No, I'm not talking about Severus Snape and his vampiric qualities. Last night's midnight opening of Harry Potter and the Half-Blood Prince, the latest installment in the blockbuster book-movie franchise, brought with it comparisons to another teen fantasy phenomenon, Stephenie Meyer's Twilight series.

The sixth Harry Potter film features front and center the budding hormones of the now-16-year-old wizards, but, compared with Meyer's vampire oeuvre, J. K. Rowling's Harry seems downright innocent - a phrase rarely attached to the magical tales, at least among many evangelicals.

The "question" of Harry Potter - good fun, or evil vehicle for witchcraft? - has circulated through Christian culture since the first movie introduced the boy wizard to the mainstream in 2001. Eight years later - years that have brought the series' conclusion and Rowling's admission that her Christian faith deeply influenced her work - many evangelicals still oppose the book's positive portrayal of witchcraft and wizardry, fearing it gives curious children an entry point into the occult.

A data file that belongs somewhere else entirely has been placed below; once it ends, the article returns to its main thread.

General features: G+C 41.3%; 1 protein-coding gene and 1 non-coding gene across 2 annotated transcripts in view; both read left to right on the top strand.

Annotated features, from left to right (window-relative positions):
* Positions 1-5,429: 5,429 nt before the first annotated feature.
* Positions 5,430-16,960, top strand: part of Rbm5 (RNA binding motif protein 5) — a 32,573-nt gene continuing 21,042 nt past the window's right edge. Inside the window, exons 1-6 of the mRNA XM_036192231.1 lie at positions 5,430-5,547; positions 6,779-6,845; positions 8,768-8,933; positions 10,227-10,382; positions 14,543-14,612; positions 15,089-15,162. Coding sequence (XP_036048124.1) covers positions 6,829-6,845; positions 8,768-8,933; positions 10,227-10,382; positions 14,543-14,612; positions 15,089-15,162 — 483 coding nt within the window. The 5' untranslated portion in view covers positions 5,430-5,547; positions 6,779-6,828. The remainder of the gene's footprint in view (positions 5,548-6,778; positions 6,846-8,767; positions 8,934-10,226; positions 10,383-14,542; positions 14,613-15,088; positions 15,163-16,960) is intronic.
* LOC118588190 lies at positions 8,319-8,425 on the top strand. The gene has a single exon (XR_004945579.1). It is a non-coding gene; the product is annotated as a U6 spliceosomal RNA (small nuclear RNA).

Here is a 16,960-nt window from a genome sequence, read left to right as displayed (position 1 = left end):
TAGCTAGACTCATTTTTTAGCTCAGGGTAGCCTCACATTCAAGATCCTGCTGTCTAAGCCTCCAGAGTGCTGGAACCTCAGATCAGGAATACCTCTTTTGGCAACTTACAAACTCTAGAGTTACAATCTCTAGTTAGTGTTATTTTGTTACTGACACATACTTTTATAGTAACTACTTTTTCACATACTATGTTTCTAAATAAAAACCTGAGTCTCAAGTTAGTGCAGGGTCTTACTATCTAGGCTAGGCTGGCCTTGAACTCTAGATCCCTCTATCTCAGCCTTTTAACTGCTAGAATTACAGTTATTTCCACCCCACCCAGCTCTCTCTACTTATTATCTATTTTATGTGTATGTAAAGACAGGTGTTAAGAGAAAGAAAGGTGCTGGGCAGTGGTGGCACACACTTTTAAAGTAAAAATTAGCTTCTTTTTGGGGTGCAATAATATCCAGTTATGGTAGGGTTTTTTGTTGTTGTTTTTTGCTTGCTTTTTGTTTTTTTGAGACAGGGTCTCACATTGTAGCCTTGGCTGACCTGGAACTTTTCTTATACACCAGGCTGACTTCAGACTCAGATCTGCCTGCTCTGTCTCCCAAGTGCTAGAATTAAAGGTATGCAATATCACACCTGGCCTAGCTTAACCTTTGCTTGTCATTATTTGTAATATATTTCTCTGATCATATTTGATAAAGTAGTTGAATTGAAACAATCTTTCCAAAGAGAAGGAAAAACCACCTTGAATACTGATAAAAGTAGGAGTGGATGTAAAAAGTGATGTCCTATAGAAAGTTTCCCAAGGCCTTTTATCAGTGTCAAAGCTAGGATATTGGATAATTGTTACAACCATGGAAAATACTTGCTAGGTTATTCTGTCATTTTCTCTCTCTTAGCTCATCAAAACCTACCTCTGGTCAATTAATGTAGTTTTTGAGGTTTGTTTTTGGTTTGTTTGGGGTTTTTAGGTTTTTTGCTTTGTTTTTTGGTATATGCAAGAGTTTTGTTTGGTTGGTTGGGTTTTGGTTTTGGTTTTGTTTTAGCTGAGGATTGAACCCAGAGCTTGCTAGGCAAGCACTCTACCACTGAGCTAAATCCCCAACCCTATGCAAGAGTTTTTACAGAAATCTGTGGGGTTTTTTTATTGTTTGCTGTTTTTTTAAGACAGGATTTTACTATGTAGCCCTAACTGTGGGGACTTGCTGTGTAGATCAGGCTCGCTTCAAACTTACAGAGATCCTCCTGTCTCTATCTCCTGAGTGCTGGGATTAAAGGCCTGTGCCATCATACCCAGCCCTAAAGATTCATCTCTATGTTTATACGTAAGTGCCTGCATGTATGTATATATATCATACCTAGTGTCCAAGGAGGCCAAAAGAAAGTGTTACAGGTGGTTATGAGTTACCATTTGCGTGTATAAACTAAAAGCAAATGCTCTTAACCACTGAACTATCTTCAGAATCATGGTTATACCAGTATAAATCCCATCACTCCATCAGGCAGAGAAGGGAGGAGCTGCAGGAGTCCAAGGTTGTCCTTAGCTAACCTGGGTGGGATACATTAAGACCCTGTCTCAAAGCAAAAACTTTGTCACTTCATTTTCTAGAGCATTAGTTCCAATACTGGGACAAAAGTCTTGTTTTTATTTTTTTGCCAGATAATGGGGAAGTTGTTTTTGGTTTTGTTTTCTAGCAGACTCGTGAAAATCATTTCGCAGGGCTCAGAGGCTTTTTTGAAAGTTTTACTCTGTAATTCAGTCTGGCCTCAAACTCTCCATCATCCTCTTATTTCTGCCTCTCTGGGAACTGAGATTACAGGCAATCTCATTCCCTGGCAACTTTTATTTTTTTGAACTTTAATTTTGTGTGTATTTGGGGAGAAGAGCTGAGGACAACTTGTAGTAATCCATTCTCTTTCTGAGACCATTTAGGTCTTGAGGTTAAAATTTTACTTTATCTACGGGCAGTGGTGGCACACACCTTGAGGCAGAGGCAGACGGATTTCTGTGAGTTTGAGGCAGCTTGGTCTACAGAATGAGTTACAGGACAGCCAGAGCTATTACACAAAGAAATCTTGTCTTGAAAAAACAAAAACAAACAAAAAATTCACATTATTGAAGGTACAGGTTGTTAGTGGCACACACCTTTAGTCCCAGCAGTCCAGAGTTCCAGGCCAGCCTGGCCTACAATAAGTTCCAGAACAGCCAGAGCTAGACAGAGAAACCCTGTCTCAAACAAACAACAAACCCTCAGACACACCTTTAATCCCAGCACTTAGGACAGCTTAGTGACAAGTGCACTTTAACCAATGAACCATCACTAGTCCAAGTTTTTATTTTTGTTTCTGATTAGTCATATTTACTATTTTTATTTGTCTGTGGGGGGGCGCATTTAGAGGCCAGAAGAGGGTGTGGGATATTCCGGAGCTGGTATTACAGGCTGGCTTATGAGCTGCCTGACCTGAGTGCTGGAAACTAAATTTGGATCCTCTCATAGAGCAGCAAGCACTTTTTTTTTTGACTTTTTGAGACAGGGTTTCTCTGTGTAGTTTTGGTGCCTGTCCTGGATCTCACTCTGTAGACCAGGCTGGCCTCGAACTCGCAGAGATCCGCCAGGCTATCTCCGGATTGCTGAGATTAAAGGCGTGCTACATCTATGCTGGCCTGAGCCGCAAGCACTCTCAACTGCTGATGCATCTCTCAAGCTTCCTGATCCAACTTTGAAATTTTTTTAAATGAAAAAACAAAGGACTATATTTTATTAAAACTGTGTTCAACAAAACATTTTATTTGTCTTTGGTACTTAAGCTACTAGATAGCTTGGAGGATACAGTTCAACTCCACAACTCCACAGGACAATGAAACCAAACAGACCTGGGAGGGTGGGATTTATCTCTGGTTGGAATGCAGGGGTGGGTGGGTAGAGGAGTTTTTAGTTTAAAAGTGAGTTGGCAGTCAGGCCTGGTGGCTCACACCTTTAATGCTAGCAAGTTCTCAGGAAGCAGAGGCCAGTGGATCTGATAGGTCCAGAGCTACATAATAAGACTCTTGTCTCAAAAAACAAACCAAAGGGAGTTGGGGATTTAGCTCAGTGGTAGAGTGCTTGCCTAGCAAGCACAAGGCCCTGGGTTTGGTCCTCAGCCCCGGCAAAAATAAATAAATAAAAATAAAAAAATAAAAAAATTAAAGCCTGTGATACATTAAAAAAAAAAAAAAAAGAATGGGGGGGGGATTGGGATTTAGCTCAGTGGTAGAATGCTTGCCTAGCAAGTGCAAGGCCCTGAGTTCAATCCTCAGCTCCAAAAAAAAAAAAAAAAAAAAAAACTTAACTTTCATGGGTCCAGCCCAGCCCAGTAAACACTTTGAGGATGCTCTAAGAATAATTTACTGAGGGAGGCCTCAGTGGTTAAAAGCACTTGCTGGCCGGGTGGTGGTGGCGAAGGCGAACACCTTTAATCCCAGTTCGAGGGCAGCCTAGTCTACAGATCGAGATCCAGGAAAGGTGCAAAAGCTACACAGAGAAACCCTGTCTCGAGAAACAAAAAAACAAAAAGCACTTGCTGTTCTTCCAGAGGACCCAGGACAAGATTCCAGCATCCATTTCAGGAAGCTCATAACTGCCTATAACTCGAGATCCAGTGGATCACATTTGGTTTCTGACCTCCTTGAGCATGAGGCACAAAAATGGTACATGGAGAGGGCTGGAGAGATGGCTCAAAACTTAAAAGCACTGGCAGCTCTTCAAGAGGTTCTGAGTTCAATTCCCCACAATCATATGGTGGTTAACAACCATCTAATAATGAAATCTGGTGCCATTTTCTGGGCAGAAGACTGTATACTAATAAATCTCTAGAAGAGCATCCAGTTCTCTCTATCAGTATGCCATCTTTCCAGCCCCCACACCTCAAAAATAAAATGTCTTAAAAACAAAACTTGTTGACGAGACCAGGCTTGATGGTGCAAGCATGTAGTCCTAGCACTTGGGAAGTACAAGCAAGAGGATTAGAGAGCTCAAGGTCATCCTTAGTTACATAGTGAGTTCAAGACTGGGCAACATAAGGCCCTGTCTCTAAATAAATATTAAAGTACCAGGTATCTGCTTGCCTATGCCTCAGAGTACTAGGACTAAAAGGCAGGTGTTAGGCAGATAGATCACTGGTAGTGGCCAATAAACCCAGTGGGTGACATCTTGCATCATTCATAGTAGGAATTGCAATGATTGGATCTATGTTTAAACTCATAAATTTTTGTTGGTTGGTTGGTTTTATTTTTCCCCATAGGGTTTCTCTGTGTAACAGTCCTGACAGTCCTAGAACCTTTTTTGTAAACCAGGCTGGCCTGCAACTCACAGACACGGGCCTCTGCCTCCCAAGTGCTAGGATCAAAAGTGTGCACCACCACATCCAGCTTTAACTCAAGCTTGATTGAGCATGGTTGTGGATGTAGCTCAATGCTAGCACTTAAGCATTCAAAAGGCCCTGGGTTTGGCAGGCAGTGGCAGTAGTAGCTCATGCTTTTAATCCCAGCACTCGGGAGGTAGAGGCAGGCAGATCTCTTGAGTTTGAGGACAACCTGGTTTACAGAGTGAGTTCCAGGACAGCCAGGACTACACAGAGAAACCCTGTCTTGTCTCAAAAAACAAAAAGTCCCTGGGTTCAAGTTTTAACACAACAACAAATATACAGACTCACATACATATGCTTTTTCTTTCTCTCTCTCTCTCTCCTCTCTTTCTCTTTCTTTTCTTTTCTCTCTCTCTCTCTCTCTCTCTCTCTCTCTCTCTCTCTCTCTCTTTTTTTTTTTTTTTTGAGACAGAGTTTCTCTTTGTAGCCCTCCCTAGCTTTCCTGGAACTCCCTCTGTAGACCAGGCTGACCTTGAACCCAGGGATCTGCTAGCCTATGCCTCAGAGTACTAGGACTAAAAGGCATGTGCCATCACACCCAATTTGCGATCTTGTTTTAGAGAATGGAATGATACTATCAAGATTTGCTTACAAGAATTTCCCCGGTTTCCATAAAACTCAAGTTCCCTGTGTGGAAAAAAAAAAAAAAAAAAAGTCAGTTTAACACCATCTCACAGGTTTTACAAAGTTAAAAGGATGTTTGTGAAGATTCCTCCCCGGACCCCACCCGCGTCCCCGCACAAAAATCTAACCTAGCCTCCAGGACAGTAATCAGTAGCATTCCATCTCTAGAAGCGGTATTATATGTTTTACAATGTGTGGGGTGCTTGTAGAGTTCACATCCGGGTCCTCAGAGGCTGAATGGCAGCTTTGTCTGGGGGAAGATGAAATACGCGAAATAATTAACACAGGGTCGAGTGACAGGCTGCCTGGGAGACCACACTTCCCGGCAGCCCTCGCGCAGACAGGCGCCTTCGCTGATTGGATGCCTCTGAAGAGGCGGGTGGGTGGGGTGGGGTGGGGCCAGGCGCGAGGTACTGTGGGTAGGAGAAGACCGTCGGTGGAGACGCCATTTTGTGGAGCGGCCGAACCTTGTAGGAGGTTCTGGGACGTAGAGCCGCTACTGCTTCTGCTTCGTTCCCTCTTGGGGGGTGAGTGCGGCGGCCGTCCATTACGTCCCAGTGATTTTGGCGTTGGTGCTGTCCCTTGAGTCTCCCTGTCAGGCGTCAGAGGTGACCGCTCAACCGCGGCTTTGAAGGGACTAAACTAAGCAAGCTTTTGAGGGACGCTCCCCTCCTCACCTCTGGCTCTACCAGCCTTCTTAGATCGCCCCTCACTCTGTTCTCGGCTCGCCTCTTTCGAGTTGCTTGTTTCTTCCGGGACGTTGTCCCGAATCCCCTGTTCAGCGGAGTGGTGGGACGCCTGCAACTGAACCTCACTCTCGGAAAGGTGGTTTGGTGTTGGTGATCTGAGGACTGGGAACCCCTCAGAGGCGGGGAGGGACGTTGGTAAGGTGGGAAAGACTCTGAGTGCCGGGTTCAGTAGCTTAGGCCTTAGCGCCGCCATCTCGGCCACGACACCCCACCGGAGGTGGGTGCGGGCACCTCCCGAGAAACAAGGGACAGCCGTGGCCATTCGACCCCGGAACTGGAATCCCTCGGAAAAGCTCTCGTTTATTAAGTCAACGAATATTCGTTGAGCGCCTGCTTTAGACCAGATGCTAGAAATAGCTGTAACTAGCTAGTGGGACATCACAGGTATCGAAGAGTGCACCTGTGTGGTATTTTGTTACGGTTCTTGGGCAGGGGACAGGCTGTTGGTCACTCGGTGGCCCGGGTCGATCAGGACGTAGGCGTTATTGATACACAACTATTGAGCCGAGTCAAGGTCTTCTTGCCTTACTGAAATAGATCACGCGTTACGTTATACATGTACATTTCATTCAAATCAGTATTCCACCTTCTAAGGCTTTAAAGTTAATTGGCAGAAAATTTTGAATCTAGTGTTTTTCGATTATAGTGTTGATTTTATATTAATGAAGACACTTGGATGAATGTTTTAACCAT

Christianity Today magazine has weighed in on the controversy; I personally believe the books are not only harmless, but can also deepen our faith by engaging our hearts and minds in an epic story that explores some very biblical ideas, a la Tolkien and Lewis. The series' conclusion relies heavily on Christian imagery (I'll stop there to avoid spoiling Deathly Hallows' incredibly powerful finale), and in the end, we see that the spells and potions are merely plot devices to depict themes of good vs. evil, the importance of sacrifice, and the power of love. Even the Vatican has stepped out in support of Half-Blood Prince, giving the film a surprising two thumbs up to its ...

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